Aug 04
The AU Entrepreneur’s Guide to Hybrid Work

The AU Entrepreneur’s Guide to Hybrid Work

Everyone went into panic mode when flight bans and border closures were announced early last year. Aside from social distancing adjustments, there were concerns about remote work’s productivity and efficiency.

Fortunately, the WFH setup proved to be more effective than most people expected. Employees and employers alike reported increased (or otherwise unchanged) productivity levels. This led many companies to consider upholding the arrangement even after the pandemic.

However, although remote work has undeniable benefits, it’s not for everyone. Many job roles still require onsite reporting and face-to-face collaboration. Yet we can’t deny that a good number of employees would prefer to work from home permanently.

As a compromise, the hybrid work model has been proposed. In case you’re wondering how this works (and how it can benefit your own company), here are some guidelines for your reference:

Mandatory Mondays and Fridays

Mandatory-Mondays-and-Fridays

In the hybrid model, employees have the freedom to choose which day of the week they can work remotely on-except Mondays or Fridays. If one day isn’t enough, some companies allow employees to choose another day for remote working.

This setup also helps avoid confusion about when a staff member is supposed to show up at work. With this work model, you can easily schedule a meeting depending on whether you need the participants to come in person or attend virtually.

Do note that everyone has to be fully vaccinated for this setup to work. Safety first, after all.

Unused Desks and Crowded Conference Rooms

Unused-Desks-and-Crowded-Conference-Rooms

Now that we’ve mentioned safety measures, the new workplace under the hybrid model will look nothing like it did pre-pandemic. Although employees can report to the office, they should no longer be required to stay cooped up in their cubicles.

Instead, all the action will take place in conference rooms. Since employees can work remotely on certain days, they won’t need to come in to accomplish their individual tasks. Hence, the office will just be a meeting place for teams to discuss and collaborate on projects in person.

To observe proper social distancing protocols, teams can book meeting rooms ahead of time. The others can simply conduct theirs virtually, and everyone can then switch places the following week. This way, everyone gets a fair chance to experience both options.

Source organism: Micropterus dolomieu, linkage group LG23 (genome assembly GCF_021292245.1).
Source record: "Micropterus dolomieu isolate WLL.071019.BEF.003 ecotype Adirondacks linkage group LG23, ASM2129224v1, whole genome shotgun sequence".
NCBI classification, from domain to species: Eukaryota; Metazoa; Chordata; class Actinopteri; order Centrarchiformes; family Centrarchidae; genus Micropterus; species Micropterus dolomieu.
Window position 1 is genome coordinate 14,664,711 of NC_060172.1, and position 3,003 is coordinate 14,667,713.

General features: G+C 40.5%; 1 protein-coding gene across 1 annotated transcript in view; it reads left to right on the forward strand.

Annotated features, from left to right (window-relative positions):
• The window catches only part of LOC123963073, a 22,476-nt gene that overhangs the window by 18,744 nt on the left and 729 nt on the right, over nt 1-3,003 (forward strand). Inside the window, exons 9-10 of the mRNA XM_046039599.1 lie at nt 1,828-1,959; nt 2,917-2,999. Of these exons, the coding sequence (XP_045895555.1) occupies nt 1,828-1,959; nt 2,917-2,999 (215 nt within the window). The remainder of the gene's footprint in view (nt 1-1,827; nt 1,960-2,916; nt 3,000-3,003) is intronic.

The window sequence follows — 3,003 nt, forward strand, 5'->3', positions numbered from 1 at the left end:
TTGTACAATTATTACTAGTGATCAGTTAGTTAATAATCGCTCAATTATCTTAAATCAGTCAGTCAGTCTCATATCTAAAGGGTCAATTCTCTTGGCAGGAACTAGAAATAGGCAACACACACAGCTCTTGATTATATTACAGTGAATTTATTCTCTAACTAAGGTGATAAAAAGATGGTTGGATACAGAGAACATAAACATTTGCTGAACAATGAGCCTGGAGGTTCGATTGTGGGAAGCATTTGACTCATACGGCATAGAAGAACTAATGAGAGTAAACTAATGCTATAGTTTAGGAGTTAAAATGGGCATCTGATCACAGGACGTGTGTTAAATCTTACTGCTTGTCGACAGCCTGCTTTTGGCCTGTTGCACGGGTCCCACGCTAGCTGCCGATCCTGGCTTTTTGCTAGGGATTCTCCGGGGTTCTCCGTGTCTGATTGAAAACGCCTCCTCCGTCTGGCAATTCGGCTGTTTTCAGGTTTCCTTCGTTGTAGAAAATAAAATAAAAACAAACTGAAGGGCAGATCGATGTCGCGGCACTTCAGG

Who Gets To Work Remotely?

Who-Gets-To-Work-Remotely

As we mentioned earlier, remote work isn’t for everyone. Those whose jobs mostly have to do with back-end work are best suited for it. Not so for those with customer-facing jobs. However, remember to consider your employees’ preferences before deciding on the final setup too.

For example, workers with children or elderly parents living with them might prefer to work from home for safety and health purposes. Meanwhile, single and extroverted employees might prefer to return to the office. (Which you can allow, provided that they’re already fully vaccinated.)

At the end of the day, it’s your call, really. But it definitely helps to have a firm grasp of your employees’ preferences. You would want them to be comfortable and productive in whatever work setup they end up with, whichever that may be.

The WFH setup helped the global economy stay moving and it’s likely to stay. While the hybrid work model is a good option, there are also good opportunities available even if you decide to embrace a fully permanent remote work setup.

Remote Staff has been around for more than 14 years. Since then, we have been helping AU entrepreneurs like you find and hire the best Filipino remote workers. Whether you’re planning to add another virtual assistant or are looking at hiring an entire remote team for a new department, we know just how to help you.

Call us today or schedule a call back so we can get started.

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About The Author

Serena has been working remotely and writing content for the better part of the last decade. To date, she's written for Pepper.ph and Mabuhay Magazine, among others, and has churned out more than a thousand articles on everything from The Basics of Stock Market Investing to How to Make Milk Tea-Flavored Taho at home. Hermits, aspiring hermits, and non-hermits with interesting project propositions may email her at serena.estrella10@gmail.com.

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